June 18, 2012
Remaking former Sooke B&B a major undertaking
BY GRANIA LITWIN
Mazel Chamberlain would rather be fishing than gardening. In fact, she’d rather be casting a line or setting a crab trap than doing almost anything — but she is also getting hooked on the favourite Vancouver Island pastime. “Gardening in Sooke is a big change after Calgary and I’ve now got very squished-in knees and dirty fingernails,” she joked, adding she enjoys the challenge of discovering new plants and experimenting with exotics in Canada’s “banana belt.”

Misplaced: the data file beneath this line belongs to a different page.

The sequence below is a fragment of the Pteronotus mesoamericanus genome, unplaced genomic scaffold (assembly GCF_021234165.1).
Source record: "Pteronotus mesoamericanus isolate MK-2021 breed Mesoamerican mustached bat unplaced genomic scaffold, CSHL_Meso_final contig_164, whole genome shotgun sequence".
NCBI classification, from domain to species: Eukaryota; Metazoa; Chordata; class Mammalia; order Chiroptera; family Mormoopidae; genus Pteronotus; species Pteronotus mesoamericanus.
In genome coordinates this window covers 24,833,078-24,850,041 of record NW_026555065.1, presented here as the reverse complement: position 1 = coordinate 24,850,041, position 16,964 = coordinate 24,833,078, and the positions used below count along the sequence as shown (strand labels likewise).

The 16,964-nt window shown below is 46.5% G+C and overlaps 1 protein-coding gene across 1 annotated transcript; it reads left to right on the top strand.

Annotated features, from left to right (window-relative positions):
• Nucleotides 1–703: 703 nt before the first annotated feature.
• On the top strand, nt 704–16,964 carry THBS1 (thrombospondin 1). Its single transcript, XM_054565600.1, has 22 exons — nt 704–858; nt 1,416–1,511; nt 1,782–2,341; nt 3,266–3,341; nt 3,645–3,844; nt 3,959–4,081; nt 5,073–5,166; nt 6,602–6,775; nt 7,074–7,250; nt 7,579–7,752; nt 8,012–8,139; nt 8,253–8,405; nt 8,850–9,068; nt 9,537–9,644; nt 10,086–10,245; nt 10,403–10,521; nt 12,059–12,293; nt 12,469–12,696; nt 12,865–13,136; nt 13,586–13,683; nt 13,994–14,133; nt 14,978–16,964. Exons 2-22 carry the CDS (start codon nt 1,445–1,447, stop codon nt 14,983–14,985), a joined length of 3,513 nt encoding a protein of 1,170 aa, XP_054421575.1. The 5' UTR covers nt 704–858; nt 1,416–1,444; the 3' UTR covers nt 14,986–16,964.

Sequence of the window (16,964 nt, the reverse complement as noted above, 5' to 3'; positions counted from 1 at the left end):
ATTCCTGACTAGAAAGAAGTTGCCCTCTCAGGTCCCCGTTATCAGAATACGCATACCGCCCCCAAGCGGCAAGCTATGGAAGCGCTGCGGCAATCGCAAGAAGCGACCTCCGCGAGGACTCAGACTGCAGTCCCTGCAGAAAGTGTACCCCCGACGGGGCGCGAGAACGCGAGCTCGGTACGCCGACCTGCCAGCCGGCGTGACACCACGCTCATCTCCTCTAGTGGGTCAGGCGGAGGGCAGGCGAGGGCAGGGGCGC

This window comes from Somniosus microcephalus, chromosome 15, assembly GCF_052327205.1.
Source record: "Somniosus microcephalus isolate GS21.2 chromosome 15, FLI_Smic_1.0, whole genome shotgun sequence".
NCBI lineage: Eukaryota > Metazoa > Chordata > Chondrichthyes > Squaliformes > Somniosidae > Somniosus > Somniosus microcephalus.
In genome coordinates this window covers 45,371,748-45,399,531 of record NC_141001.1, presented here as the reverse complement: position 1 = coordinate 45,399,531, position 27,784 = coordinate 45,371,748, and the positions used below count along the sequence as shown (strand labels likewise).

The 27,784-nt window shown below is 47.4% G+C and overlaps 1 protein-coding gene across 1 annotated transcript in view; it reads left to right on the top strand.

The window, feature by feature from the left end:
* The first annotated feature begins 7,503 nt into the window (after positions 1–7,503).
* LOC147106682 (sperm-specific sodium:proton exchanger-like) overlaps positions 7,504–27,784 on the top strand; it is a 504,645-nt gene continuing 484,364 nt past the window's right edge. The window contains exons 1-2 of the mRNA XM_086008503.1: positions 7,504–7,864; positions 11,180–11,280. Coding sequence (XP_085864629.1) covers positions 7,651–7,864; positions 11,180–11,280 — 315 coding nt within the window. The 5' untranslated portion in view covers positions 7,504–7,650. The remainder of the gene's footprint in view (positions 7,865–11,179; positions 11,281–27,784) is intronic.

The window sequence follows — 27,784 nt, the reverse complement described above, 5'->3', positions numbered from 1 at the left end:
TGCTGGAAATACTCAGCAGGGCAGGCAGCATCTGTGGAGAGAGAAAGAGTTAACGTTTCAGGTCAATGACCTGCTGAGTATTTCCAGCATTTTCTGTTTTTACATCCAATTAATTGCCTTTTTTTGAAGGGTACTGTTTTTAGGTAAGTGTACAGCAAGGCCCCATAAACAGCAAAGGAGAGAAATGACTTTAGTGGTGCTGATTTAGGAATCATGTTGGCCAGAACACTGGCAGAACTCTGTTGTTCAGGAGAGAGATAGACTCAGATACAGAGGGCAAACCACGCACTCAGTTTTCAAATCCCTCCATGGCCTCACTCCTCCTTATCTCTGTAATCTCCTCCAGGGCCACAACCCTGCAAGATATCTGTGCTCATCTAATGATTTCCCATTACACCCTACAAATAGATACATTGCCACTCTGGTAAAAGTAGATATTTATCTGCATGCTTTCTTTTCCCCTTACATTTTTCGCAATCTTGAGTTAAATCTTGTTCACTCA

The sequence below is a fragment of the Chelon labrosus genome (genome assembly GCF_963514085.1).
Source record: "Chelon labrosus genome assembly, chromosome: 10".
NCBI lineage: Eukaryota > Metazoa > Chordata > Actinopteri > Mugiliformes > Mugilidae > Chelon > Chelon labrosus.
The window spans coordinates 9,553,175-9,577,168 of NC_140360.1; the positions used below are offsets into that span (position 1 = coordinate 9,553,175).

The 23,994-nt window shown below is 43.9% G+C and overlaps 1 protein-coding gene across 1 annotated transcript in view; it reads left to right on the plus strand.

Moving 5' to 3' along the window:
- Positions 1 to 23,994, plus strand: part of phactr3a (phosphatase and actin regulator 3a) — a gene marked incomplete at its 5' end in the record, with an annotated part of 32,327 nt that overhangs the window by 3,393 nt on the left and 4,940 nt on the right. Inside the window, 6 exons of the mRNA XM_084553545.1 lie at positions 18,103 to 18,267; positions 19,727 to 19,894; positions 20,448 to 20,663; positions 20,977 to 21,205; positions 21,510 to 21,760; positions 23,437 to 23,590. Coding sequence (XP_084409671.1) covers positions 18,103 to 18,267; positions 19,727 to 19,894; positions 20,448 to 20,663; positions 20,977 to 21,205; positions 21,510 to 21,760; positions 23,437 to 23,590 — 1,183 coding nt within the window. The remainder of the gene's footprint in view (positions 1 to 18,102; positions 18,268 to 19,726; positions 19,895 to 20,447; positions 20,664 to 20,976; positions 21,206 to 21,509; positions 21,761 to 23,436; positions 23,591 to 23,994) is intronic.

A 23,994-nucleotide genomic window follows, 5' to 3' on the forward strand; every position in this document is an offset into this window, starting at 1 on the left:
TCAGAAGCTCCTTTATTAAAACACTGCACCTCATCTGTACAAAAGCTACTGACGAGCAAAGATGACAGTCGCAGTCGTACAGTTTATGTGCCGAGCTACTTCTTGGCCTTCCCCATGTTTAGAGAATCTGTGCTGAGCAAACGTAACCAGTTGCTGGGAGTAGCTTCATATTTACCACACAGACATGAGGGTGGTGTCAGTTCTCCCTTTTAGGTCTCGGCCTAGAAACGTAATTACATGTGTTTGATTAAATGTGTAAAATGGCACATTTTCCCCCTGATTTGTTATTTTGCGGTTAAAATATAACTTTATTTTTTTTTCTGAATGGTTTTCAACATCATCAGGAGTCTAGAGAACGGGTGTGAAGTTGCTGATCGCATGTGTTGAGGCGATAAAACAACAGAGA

“My husband and I have lots of fun going on plant hunts and trying out all kinds of new things, like passion fruit, which I am planting for the first time this year.” Mazel and Don bought a two-acre waterfront property in Sooke — about a 40-minute drive from downtown Victoria — five years ago and plan to retire there one day. Currently, they divide their time between Sooke and Calgary, where she used to work as a contractor and house renovator. Her husband, Don, is a geophysicist.
Their waterfront home was once a bed and breakfast, and years before that it was a small cottage, of which remnants can still be seen in the main floor ceiling. But for the past three and a half years, general contractor Joe Kadar has been remodelling the existing structure and building additions to turn it back into a private home. Meanwhile, a stonemason has toiled for almost one and a half years, creating huge terraces and pathways as part of a major garden redesign.